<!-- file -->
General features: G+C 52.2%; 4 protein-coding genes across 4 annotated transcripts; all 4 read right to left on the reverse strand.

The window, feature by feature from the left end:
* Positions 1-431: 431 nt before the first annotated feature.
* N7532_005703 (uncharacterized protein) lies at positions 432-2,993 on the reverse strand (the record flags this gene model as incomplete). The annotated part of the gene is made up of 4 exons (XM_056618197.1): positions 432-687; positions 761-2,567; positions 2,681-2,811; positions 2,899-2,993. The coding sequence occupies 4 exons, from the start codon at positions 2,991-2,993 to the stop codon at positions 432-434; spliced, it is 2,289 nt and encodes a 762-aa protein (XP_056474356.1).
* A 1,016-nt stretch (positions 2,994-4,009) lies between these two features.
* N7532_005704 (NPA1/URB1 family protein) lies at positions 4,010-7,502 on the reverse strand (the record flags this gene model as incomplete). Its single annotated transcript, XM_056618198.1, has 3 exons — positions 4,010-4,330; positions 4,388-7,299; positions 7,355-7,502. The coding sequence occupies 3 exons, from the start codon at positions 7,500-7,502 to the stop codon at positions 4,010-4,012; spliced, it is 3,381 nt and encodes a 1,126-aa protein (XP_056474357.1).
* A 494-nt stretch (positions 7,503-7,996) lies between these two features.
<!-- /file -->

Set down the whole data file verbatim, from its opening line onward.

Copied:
General features: G+C 52.2%; 4 protein-coding genes across 4 annotated transcripts; all 4 read right to left on the reverse strand.

The window, feature by feature from the left end:
* Positions 1-431: 431 nt before the first annotated feature.
* N7532_005703 (uncharacterized protein) lies at positions 432-2,993 on the reverse strand (the record flags this gene model as incomplete). The annotated part of the gene is made up of 4 exons (XM_056618197.1): positions 432-687; positions 761-2,567; positions 2,681-2,811; positions 2,899-2,993. The coding sequence occupies 4 exons, from the start codon at positions 2,991-2,993 to the stop codon at positions 432-434; spliced, it is 2,289 nt and encodes a 762-aa protein (XP_056474356.1).
* A 1,016-nt stretch (positions 2,994-4,009) lies between these two features.
* N7532_005704 (NPA1/URB1 family protein) lies at positions 4,010-7,502 on the reverse strand (the record flags this gene model as incomplete). Its single annotated transcript, XM_056618198.1, has 3 exons — positions 4,010-4,330; positions 4,388-7,299; positions 7,355-7,502. The coding sequence occupies 3 exons, from the start codon at positions 7,500-7,502 to the stop codon at positions 4,010-4,012; spliced, it is 3,381 nt and encodes a 1,126-aa protein (XP_056474357.1).
* A 494-nt stretch (positions 7,503-7,996) lies between these two features.